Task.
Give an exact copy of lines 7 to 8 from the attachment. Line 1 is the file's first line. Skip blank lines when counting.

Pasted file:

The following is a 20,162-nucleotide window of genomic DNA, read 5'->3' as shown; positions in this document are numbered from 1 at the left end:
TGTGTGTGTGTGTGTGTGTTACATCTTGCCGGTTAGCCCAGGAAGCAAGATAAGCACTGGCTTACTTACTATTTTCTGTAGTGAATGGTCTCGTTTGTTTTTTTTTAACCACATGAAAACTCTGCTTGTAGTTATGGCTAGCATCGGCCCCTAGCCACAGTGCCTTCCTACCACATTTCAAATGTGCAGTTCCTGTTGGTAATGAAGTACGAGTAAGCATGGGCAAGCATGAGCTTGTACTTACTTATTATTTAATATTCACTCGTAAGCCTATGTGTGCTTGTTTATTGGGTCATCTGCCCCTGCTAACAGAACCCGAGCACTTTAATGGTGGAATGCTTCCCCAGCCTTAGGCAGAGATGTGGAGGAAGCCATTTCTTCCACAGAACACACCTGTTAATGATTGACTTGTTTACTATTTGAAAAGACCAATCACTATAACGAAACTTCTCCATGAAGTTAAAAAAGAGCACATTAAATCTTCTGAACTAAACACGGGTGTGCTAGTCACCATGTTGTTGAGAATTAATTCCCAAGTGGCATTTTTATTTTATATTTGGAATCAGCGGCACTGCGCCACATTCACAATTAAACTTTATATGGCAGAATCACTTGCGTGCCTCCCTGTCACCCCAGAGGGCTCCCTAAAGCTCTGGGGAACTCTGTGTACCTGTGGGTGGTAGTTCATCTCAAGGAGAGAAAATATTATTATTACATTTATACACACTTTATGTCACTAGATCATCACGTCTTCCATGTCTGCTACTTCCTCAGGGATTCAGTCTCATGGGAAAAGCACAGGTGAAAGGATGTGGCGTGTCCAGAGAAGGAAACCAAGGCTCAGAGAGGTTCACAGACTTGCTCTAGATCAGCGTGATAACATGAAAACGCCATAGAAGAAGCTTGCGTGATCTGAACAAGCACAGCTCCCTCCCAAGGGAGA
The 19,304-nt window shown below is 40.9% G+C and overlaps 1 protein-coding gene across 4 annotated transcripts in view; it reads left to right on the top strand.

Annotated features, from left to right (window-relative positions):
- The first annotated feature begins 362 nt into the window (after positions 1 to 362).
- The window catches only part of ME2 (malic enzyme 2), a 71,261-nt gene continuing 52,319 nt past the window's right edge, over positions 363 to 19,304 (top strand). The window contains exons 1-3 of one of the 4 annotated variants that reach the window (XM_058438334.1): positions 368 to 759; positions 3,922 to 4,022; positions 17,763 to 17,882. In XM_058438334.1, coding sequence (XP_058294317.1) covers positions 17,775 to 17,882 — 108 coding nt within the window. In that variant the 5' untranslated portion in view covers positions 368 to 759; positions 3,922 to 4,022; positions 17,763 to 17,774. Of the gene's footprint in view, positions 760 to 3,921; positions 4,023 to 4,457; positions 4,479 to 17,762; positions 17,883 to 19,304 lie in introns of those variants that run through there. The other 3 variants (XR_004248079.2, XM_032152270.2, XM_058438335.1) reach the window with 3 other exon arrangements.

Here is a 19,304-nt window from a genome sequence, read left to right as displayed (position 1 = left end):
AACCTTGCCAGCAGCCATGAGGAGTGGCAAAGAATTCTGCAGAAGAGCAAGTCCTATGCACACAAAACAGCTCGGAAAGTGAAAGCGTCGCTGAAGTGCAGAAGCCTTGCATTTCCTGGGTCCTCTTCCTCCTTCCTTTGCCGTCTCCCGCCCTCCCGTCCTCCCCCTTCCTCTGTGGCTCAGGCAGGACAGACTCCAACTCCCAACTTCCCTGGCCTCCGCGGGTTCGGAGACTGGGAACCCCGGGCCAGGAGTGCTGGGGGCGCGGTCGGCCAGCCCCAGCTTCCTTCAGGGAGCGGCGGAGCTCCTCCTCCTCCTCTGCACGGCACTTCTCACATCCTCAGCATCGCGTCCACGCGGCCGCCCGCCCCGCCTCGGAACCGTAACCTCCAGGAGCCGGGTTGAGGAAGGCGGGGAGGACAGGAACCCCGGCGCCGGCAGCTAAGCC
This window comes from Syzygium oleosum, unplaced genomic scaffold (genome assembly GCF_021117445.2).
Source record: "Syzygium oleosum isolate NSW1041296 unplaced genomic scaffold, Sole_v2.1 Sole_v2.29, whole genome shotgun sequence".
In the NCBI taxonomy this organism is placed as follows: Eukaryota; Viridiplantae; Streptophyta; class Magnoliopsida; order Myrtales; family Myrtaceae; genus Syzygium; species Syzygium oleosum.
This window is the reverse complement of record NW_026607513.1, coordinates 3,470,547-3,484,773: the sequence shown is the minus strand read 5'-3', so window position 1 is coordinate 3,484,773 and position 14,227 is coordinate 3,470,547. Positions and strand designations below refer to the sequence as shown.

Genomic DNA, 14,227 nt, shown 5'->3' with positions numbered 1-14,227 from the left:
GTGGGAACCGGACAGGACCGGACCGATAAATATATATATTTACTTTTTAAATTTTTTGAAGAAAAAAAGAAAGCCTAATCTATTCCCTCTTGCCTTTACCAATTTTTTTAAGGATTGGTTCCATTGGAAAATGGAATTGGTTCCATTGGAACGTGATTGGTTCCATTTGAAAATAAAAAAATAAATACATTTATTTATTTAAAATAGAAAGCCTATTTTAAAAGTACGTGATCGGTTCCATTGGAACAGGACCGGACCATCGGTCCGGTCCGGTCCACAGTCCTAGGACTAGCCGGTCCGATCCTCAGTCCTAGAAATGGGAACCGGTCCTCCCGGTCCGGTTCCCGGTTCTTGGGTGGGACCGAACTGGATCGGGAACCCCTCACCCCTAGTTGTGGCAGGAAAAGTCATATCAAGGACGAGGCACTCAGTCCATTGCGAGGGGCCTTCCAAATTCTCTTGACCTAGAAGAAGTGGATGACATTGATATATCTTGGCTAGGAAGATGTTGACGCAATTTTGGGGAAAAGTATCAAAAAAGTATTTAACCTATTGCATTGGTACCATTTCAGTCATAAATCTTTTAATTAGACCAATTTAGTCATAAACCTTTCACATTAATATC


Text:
Here is a 19,304-nt window from a genome sequence, read left to right as displayed (position 1 = left end):
AACCTTGCCAGCAGCCATGAGGAGTGGCAAAGAATTCTGCAGAAGAGCAAGTCCTATGCACACAAAACAGCTCGGAAAGTGAAAGCGTCGCTGAAGTGCAGAAGCCTTGCATTTCCTGGGTCCTCTTCCTCCTTCCTTTGCCGTCTCCCGCCCTCCCGTCCTCCCCCTTCCTCTGTGGCTCAGGCAGGACAGACTCCAACTCCCAACTTCCCTGGCCTCCGCGGGTTCGGAGACTGGGAACCCCGGGCCAGGAGTGCTGGGGGCGCGGTCGGCCAGCCCCAGCTTCCTTCAGGGAGCGGCGGAGCTCCTCCTCCTCCTCTGCACGGCACTTCTCACATCCTCAGCATCGCGTCCACGCGGCCGCCCGCCCCGCCTCGGAACCGTAACCTCCAGGAGCCGGGTTGAGGAAGGCGGGGAGGACAGGAACCCCGGCGCCGGCAGCTAAGCC